Jews Do Not Believe In Jesus!


I realize that is somewhat of a shocking statement to be found in a Messianic newsletter. Especially since it’s true. What?! True?! Well, partially true. How can it be partially true? Because for some Jews, not believing in Yeshua is the fundamental basis of being a Jew. It is a chasm that cannot be bridged. You then might ask, what about those Jews that do believe? In that case, the very act of believing in Him immediately removes them from being Jewish in the perspective of those who do not believe. Therefore, the truthfulness of this statement, that Jews do not believe in Yeshua is safeguarded.

The basis of this is the development of Judaism and Christianity as competing religious systems. The two have been established in opposition to each other. In other words, if the followers of Yeshua claimed that evidence could be found in the Bible and in the history and traditions of our people that he was the Messiah, the Pharisaic/rabbinical Jewish response to that was minimizing, obscuring and outright expunging anything that would fall into the category. Conversely true was the attitude of the emerging (Gentile) church world, which sought to purge any Jewishness from the beliefs and practices of its followers, thus securely separating Yeshua from His Hebrew context. At the Council of Nicea in 325 CE, Constantine was injecting a poison in the bloodstream of believing communities for centuries to come when he said, “Let us then have nothing in common with the most hostile rabble of the Jews.”

The Pharisaic party is the Jewish group that emerged religiously victorious after the Jewish revolt in 70 CE. Therefore they were in a position to lay the foundations that would forever keep them separate from any influence coming out of the Messianic community. Even things that might have at one time been part of their theology and doctrine were eliminated in order to preserve Israel’s existence without Yeshua. However this process did not happen overnight. It took years. But today, the Jewish communities that are most strident in their beliefs do not accept this historical evolution. Instead they believe that their faith is one unbroken line from Mount Sinai to today, based primarily on what is known as the “oral Torah,” that which is written in the Talmud and the commentaries of the rabbis.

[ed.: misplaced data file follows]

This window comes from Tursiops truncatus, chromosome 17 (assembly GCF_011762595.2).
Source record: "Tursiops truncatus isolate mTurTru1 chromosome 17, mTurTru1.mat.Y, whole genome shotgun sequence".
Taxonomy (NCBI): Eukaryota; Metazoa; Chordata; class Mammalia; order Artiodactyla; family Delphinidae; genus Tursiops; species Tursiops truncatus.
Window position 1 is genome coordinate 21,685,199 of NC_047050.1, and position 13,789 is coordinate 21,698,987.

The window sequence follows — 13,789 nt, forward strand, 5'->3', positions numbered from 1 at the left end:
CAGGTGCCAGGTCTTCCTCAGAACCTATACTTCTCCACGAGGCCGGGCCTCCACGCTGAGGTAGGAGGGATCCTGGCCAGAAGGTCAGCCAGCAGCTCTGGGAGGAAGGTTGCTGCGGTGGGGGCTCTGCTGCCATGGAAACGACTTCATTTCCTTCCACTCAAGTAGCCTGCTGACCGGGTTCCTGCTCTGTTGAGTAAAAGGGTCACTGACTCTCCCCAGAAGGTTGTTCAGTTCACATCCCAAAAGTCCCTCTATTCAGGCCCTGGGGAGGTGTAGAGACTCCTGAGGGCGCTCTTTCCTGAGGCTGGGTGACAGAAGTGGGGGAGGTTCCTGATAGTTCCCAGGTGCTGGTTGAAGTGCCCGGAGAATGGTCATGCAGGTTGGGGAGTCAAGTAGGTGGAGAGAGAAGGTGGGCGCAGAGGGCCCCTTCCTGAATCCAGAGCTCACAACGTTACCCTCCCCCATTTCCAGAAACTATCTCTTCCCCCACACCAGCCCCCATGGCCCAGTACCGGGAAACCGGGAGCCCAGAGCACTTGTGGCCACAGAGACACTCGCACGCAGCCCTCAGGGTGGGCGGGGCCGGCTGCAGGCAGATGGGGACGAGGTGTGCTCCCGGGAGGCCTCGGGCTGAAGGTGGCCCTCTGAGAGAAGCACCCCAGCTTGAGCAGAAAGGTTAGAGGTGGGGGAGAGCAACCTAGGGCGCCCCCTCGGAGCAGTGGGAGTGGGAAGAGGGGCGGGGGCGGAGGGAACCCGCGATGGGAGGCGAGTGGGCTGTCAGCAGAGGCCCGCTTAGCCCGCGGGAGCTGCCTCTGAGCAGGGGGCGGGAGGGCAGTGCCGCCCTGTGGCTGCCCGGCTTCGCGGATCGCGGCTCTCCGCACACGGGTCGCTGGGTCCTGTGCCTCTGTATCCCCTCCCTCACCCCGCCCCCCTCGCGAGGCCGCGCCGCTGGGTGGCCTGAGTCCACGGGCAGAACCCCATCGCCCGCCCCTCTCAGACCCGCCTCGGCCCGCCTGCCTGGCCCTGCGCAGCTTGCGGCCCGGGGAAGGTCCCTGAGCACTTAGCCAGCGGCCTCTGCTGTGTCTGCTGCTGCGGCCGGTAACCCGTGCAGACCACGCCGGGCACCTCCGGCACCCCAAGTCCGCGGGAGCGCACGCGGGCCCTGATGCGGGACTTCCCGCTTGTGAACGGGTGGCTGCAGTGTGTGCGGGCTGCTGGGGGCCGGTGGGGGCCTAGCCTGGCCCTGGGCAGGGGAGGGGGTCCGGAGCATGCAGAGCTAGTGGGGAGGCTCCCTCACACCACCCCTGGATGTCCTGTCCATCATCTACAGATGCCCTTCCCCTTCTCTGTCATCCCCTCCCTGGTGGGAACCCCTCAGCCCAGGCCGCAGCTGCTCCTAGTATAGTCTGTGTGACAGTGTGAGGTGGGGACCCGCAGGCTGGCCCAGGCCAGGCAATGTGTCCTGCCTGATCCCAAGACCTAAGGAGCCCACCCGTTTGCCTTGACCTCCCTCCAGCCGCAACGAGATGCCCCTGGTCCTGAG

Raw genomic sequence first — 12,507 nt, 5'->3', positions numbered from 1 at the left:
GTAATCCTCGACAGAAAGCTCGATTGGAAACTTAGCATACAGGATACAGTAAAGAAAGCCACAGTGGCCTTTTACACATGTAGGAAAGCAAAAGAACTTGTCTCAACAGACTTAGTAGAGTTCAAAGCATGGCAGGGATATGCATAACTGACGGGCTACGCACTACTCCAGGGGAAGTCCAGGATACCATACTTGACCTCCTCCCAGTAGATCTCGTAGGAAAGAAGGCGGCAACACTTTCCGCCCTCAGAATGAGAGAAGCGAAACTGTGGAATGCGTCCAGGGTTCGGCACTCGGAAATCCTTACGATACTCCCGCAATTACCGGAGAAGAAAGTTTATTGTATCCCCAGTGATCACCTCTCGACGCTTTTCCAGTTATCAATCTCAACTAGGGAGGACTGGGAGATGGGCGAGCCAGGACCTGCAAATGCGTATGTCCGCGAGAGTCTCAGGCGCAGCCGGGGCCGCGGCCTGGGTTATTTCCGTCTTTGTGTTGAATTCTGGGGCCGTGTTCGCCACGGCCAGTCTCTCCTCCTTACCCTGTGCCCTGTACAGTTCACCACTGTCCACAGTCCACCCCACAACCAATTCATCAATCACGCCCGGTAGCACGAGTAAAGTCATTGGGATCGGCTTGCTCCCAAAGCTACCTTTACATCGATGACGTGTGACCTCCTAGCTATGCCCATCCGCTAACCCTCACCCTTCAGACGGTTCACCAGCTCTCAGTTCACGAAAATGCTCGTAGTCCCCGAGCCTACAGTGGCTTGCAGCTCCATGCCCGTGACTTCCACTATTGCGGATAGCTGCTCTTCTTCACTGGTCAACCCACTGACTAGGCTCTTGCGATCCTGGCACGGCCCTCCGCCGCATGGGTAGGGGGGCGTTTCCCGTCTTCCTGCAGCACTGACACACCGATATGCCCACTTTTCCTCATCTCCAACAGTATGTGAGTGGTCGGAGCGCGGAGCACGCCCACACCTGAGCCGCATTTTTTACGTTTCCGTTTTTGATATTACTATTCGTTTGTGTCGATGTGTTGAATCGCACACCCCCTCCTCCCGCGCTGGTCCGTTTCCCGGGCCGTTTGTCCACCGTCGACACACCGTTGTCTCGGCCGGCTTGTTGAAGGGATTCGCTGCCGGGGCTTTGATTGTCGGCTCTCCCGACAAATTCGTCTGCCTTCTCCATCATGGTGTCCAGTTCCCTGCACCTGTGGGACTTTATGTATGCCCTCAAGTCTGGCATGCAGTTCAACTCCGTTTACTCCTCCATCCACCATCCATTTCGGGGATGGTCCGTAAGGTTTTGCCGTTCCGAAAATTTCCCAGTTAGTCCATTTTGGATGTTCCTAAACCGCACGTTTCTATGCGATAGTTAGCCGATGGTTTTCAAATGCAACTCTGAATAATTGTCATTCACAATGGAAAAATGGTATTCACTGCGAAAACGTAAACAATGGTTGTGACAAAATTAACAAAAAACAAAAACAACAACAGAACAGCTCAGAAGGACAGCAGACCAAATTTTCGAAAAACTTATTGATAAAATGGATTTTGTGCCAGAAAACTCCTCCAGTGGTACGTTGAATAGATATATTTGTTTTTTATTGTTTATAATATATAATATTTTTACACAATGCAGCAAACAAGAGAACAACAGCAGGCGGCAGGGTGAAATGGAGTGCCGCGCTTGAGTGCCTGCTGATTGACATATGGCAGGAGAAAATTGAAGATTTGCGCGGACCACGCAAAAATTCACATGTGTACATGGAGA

Of course not everyone embraces this concept. There are many scholars who will honestly deal with our Jewish history. Jacob Neusner, author and editor of hundreds of scholarly Jewish books, writes in the introduction of E.R. Goodenough’s Jewish Symbols in the Greco-Roman Period (abridged edition): “At the period between the first and sixth centuries, the manifestations of the Jewish religion were varied and complex, far more varied, indeed, than the extant Talmudic literature would have led us to believe. Besides, the groups known from this literature, we have evidence that ‘there were widespread groups of loyal Jews, who built synagogues and buried their dead in a manner strikingly different from that which the men represented by extant literature would have probably approved, and in a manner motivated by myths older than those held by these men.'” Messianic Jews would be included in those groups, loyal Jews following Yeshua. Neusner indicates that even a cautious examination of Goodenough’s research clearly demonstrates that the Pharisaic party did not have total hegemony for at least several hundred years after the destruction of the Temple. Pharisaic/rabbinical Judaism today claims to be and to have, all that has been promised to Israel, to the exclusion of everyone else.

Gabriele Boccaccini (professor of 2nd Temple Judaism at the University of Michigan), in his book Middle Judaism, points out that there were many competing Judaisms in the first century, and it is incorrect to speak of Messianic Judaism (what is often called early Christianity) as anything other than a Judaism.

The forces of Pharisaic/rabbinical Judaism still seek to maintain a fence around Judaism by its foundation of an oral Torah and a falsified history. Anachronisms abound. I saw an illustrated Hasidic calendar, where one month’s illustration featured Lot, and his two daughters fleeing from Sodom. The artist portrayed Lot dressed in a black caftan, a shtreimel on his head, and with a long beard and side locks. His daughters were also dressed in the plain, very modest garb of modern Orthodox women. Though just a picture, it reveals much about the underlying mentality.